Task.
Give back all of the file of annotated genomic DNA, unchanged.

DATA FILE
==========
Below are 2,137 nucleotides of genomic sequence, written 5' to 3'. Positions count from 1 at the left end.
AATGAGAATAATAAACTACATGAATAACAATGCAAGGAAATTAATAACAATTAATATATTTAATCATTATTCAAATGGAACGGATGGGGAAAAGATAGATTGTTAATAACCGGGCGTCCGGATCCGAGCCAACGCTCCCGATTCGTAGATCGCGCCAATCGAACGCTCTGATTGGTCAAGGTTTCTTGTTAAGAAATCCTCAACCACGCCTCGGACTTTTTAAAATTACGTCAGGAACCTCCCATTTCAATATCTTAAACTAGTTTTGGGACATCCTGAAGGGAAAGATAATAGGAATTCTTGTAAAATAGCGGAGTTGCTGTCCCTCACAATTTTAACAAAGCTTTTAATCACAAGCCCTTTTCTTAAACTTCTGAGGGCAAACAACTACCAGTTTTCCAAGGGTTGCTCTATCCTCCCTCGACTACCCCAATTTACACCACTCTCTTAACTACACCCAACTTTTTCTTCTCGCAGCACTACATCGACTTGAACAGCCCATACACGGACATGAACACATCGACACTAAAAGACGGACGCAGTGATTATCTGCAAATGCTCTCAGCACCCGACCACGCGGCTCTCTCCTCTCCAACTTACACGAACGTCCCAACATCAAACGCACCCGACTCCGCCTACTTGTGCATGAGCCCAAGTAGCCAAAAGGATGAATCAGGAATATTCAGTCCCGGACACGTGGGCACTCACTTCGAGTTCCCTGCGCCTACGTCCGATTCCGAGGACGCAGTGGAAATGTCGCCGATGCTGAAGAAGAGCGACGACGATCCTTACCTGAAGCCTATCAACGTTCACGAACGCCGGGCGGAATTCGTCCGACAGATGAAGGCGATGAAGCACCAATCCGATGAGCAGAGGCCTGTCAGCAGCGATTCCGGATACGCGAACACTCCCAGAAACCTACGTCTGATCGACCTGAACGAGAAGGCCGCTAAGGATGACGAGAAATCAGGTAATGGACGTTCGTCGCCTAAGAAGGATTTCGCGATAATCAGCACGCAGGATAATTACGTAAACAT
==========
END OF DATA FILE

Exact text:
Below are 2,137 nucleotides of genomic sequence, written 5' to 3'. Positions count from 1 at the left end.
AATGAGAATAATAAACTACATGAATAACAATGCAAGGAAATTAATAACAATTAATATATTTAATCATTATTCAAATGGAACGGATGGGGAAAAGATAGATTGTTAATAACCGGGCGTCCGGATCCGAGCCAACGCTCCCGATTCGTAGATCGCGCCAATCGAACGCTCTGATTGGTCAAGGTTTCTTGTTAAGAAATCCTCAACCACGCCTCGGACTTTTTAAAATTACGTCAGGAACCTCCCATTTCAATATCTTAAACTAGTTTTGGGACATCCTGAAGGGAAAGATAATAGGAATTCTTGTAAAATAGCGGAGTTGCTGTCCCTCACAATTTTAACAAAGCTTTTAATCACAAGCCCTTTTCTTAAACTTCTGAGGGCAAACAACTACCAGTTTTCCAAGGGTTGCTCTATCCTCCCTCGACTACCCCAATTTACACCACTCTCTTAACTACACCCAACTTTTTCTTCTCGCAGCACTACATCGACTTGAACAGCCCATACACGGACATGAACACATCGACACTAAAAGACGGACGCAGTGATTATCTGCAAATGCTCTCAGCACCCGACCACGCGGCTCTCTCCTCTCCAACTTACACGAACGTCCCAACATCAAACGCACCCGACTCCGCCTACTTGTGCATGAGCCCAAGTAGCCAAAAGGATGAATCAGGAATATTCAGTCCCGGACACGTGGGCACTCACTTCGAGTTCCCTGCGCCTACGTCCGATTCCGAGGACGCAGTGGAAATGTCGCCGATGCTGAAGAAGAGCGACGACGATCCTTACCTGAAGCCTATCAACGTTCACGAACGCCGGGCGGAATTCGTCCGACAGATGAAGGCGATGAAGCACCAATCCGATGAGCAGAGGCCTGTCAGCAGCGATTCCGGATACGCGAACACTCCCAGAAACCTACGTCTGATCGACCTGAACGAGAAGGCCGCTAAGGATGACGAGAAATCAGGTAATGGACGTTCGTCGCCTAAGAAGGATTTCGCGATAATCAGCACGCAGGATAATTACGTAAACAT